Milan: Italian Premier Giuseppe Conte has put his entire country on lockdown to combat the coronavirus, banning all but the most important travel and putting the final kibosh on social gatherings after Italians failed to take previous warnings to heart amid skyrocketing infections.
Two days after imposing the same strict measures on a quarter of the country, in the hard-hit north, Conte on Monday urged all 60 million Italians to stay home.
The only travel allowed will be for proven work reasons, for health conditions or other cases of necessity.
"Our habits must be changed, changed now. We all have to give up something for the good of Italy. When I speak of Italy, I speak of our dear ones, of our grandparents and of our parents," Conte said.
"We will succeed only if we all collaborate and we adapt right away to these more stringent norms." The nationwide restrictions take effect Tuesday until April 3 and include extending the closures of schools and universities and closing pubs, eateries and cafes at dusk.
Conte took to task young people who continued to gather socially as the virus spread, saying "this night life ... we can't allow this any more." Italy registered 1,807 more confirmed cases as of Monday evening, for a national total of 9,172. The number of dead in Italy also increased by 97 to 463 - most of them elderly with previous ailments.
For most people, the new coronavirus causes only mild or moderate symptoms, such as fever and cough. For some, especially older adults and people with existing health problems, it can cause more severe illness, including pneumonia. The vast majority of people recover from the new virus.
According to the World Health Organization, people with mild illness recover in about two weeks, while those with more severe illness may take three to six weeks to recover.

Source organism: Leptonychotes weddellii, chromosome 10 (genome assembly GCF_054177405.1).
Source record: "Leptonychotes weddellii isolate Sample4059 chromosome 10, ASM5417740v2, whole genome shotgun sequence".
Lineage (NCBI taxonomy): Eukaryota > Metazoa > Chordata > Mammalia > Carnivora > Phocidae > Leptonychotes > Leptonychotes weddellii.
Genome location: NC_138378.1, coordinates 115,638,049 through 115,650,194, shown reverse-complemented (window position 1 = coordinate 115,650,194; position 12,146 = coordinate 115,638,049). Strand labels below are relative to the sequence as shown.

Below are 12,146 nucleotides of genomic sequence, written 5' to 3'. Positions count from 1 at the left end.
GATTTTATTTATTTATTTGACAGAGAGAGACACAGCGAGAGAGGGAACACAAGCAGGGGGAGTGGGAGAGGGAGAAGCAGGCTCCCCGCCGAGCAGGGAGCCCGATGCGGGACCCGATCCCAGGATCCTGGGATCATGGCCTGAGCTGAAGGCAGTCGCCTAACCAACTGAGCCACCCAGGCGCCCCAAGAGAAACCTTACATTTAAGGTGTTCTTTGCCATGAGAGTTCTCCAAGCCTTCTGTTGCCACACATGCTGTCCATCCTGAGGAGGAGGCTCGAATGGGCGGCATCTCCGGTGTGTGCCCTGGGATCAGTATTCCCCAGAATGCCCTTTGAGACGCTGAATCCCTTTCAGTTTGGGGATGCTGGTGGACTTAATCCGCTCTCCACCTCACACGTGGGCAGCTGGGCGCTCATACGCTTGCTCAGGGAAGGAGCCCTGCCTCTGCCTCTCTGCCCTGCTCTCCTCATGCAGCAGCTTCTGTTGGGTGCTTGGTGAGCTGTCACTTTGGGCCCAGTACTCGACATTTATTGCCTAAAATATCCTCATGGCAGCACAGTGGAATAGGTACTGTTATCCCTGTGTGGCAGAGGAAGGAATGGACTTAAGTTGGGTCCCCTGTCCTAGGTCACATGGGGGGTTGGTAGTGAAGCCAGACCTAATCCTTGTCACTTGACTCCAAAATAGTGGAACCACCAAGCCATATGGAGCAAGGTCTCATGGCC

In mainland China, where the virus first exploded, more than 80,000 people have been diagnosed and more than 58,000 have so far recovered. Despite registering the largest number of cases outside of China, Italy has seen only superficial compliance with measures aimed at reducing social contact, including closing cinemas and theaters and banning fans from soccer games.
The government gradually expand the so-called red zones.
Restrictions on movement initially applied to 11 towns in northern Italy with a total population of around 50,000 people before being expanded Sunday to all of Lombardy and 14 provinces in the neighboring regions of Veneto, Piedmont and Emilia Romagna.
On the first business day since the government locked down a broad swath of the north, confusion reigned over who could go where and under what circumstances Monday.
Streets in Milan, Italy's financial hub and the main city in Lombardy, were unseasonably quiet.
For the first time, checkpoints were set up at the city's main train station to screen travellers. People at Milan Central Station were required to sign a police form, self-certifying why they were traveling.
"Until a few days ago, the thinking was the alarm would pass in some weeks, we just need to follow the rules. Now we need to explain to citizens that the situation is very, very serious, our hospitals are at the point of collapse," the mayor of the Lombardy city of Bergamo, Giorgio Gori, told RAI state television.
People circulating inside the city and in the provinces were subjected to spot checks to ensure they had valid reasons for being out. Violators risked up to three months jail or fines of 206 euros (USD 225).
Earlier Monday, civil protection authorities shut down all ski areas nationwide after one tried to tempt kids who are locked out of school to the slopes. That signalled an end to patience with the sort of wheeling-and-dealing that is often admired in Italy.
Under the extended measures, casual errands are out. The time-honoured Italian tradition of an espresso at the corner cafe - gone. Customers now are required to take tables, if possible, the one furthest from the bar.
The evening aperitif is also frowned upon; bars close at 6 pm. Even going to the grocery store is a major expedition.
Sofia Celeste, a single mother of two in Milan, was hoping to avoid going out for groceries by ordering online, but deliveries for Milan are booked solid until next week. "It sounds like we should not go anywhere," she said.
"I organized a dinner with the girls' babysitter, and was going to do some shopping, but even then I feel like it's risky." Her water-delivery man - who has a heart condition - arrived Monday wearing a mask.
He said, 'I have to work,'" Celeste recounted.
Her small family in isolation is being sustained by emails from the parish priest saying they are missed and a note from the catechism teacher sending the kids messages and prayers.
The regions affected by the decree are among the most productive in Italy.
Industry leaders worried about a perception being created abroad that all business was shut down and commercial deliveries of exports cannot be made.
The civil protection agency has emphasized that commercial freight is not affected by the crackdown.